N2 - In this study we identified a number of moth (Lepidoptera) species that are potential targets for the sterile insect technique (SIT), and we assessed the feasibility of using stable isotope signatures as markers to distinguish mass-reared from wild moth species. Large natural differences in the isotopic signatures of commercially available sugars render them novel markers for mass-reared insects. Sugar beet (Beta vulgaris L.; Caryophyllales: Amaranthaceae), a C3 plant, has a stable isotopic signature (a measure of the ratio of the stable isotopes 13C:12C) of around -27‰ relative to Vienna Pee Dee Belemnite (VPDB; the international C isotope standard for the stable isotopes, 13C and 12C), and sugarcane (Saccharum spp.; Poales: Poaceae), a C4 plant, has an isotopic signature of around -11‰. Thus by means of such a distinct isotope ratio in the sugar in the diet, mass-reared insects can be easily distinguished from wild insects with a high degree of certainty. It was shown that the method could be extended using a multiple isotope approach, with 15N or a full suite of C, N, S and O isotopes. Intrinsic isotope marking of mass-reared moths proved to be an accurate means of distinguishing wild from mass-reared populations, based on isotopic differences between the wild host plant species and the diets used in mass-rearing, which where possible, had been manipulated to contain the isotopically divergent sugar type. This intrinsic labeling using stable isotopes could be useful in the assessment of the quality of mass-reared moths, because a stable isotope is a marker that does not affect the insect in any detrimental manner.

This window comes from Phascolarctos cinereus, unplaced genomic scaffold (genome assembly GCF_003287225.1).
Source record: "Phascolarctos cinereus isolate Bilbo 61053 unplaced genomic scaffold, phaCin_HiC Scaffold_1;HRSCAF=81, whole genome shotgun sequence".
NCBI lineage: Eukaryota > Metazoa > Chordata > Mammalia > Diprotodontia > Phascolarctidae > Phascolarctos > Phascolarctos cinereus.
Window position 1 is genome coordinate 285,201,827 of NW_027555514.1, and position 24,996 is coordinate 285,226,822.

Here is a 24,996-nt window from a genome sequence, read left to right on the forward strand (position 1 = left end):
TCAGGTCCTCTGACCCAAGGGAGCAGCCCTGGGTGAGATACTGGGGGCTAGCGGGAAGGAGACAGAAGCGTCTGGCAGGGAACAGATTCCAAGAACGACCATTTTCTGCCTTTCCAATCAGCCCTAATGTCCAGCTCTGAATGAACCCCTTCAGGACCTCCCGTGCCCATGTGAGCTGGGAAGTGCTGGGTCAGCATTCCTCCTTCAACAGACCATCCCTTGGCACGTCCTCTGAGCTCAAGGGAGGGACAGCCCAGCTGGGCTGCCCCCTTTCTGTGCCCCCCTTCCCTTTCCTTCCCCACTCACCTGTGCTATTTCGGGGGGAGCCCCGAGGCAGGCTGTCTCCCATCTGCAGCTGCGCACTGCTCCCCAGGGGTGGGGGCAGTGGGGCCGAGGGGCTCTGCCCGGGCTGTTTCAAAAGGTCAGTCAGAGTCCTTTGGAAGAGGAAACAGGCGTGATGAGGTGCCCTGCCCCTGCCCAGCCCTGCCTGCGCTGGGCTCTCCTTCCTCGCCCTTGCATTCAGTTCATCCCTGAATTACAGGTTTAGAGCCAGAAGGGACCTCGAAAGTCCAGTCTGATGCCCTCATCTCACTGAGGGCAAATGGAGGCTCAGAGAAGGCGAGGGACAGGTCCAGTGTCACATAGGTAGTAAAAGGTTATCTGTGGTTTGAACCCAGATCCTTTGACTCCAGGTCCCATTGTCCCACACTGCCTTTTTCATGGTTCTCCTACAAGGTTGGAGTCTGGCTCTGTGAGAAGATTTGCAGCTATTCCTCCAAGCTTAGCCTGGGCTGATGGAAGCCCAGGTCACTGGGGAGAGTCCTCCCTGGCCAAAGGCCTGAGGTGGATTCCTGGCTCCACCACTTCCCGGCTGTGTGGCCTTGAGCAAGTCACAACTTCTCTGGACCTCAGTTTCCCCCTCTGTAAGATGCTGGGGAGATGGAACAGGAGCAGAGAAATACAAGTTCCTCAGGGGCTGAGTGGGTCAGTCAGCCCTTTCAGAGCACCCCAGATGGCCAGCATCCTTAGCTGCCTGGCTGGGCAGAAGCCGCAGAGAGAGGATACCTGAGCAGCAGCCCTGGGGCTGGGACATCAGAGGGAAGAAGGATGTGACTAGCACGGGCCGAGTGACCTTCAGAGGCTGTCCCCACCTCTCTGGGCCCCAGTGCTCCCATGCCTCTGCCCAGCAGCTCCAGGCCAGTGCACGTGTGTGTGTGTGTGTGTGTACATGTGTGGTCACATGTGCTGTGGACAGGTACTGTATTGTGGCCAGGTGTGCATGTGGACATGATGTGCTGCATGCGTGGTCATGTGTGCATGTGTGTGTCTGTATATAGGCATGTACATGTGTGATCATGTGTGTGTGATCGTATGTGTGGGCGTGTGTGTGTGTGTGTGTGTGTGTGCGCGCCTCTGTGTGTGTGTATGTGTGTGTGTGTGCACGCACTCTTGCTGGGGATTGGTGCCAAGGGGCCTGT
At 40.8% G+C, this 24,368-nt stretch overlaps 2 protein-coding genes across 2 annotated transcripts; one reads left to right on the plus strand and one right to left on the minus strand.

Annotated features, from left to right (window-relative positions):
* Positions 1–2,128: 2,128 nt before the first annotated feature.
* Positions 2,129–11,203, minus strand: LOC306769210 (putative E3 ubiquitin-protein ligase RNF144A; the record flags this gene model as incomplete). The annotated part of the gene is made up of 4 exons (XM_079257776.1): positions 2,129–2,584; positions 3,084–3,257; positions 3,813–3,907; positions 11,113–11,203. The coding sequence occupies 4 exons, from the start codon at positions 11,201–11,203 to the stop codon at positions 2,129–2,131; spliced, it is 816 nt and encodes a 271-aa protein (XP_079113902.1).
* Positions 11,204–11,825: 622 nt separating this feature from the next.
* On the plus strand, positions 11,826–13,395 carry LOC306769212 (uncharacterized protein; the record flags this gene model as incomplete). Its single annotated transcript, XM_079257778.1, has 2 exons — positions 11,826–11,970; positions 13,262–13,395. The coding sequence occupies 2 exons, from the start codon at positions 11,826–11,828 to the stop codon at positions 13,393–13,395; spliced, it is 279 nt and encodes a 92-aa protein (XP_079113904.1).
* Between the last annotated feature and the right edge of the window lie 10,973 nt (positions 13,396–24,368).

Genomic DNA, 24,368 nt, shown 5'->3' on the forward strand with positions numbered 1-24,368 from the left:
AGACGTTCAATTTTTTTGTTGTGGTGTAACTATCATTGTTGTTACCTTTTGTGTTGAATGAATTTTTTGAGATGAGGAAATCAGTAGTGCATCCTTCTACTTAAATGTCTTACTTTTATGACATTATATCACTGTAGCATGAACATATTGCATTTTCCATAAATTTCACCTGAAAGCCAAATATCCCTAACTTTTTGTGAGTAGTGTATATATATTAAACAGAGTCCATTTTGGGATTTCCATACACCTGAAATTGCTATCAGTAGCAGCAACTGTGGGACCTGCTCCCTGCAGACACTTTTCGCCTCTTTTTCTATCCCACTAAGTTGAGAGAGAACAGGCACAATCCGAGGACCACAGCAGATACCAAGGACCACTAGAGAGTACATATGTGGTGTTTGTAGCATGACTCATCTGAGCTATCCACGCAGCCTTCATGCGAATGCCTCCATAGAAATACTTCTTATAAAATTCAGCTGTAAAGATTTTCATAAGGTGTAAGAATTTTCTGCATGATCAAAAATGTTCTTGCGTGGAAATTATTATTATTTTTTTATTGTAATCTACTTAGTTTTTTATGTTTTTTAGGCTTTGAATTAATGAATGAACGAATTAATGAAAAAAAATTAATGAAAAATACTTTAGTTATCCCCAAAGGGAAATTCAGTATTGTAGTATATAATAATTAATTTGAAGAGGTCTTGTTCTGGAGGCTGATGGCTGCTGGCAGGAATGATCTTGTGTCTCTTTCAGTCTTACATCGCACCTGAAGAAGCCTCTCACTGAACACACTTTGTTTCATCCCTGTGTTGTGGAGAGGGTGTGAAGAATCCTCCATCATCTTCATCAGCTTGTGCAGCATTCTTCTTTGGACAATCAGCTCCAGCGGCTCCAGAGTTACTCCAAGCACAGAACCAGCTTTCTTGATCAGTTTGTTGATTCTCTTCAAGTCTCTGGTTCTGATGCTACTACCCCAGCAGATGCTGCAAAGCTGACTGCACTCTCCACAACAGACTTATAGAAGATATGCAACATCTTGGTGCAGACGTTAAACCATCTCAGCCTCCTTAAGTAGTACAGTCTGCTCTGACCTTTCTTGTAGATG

AB - In this study we identified a number of moth (Lepidoptera) species that are potential targets for the sterile insect technique (SIT), and we assessed the feasibility of using stable isotope signatures as markers to distinguish mass-reared from wild moth species. Large natural differences in the isotopic signatures of commercially available sugars render them novel markers for mass-reared insects. Sugar beet (Beta vulgaris L.; Caryophyllales: Amaranthaceae), a C3 plant, has a stable isotopic signature (a measure of the ratio of the stable isotopes 13C:12C) of around -27‰ relative to Vienna Pee Dee Belemnite (VPDB; the international C isotope standard for the stable isotopes, 13C and 12C), and sugarcane (Saccharum spp.; Poales: Poaceae), a C4 plant, has an isotopic signature of around -11‰. Thus by means of such a distinct isotope ratio in the sugar in the diet, mass-reared insects can be easily distinguished from wild insects with a high degree of certainty. It was shown that the method could be extended using a multiple isotope approach, with 15N or a full suite of C, N, S and O isotopes. Intrinsic isotope marking of mass-reared moths proved to be an accurate means of distinguishing wild from mass-reared populations, based on isotopic differences between the wild host plant species and the diets used in mass-rearing, which where possible, had been manipulated to contain the isotopically divergent sugar type. This intrinsic labeling using stable isotopes could be useful in the assessment of the quality of mass-reared moths, because a stable isotope is a marker that does not affect the insect in any detrimental manner.

KW - Elemental analysis-isotope ratio mass-spectrometry (EA-IRMS)

KW - Isotopic signature

KW - Larval diet

KW - Markers

KW - Moths

KW - Release/recapture

KW - Sterile insects

KW - Sugar

UR - http://www.scopus.com/inward/record.url?scp=84983350884&partnerID=8YFLogxK

UR - http://www.scopus.com/inward/citedby.url?scp=84983350884&partnerID=8YFLogxK

U2 - 10.1653/024.099.sp120

DO - 10.1653/024.099.sp120

M3 - Article

AN - SCOPUS:84983350884

VL - 99

SP - 166

EP - 176

JO - Florida Entomologist

JF - Florida Entomologist

SN - 0015-4040

ER -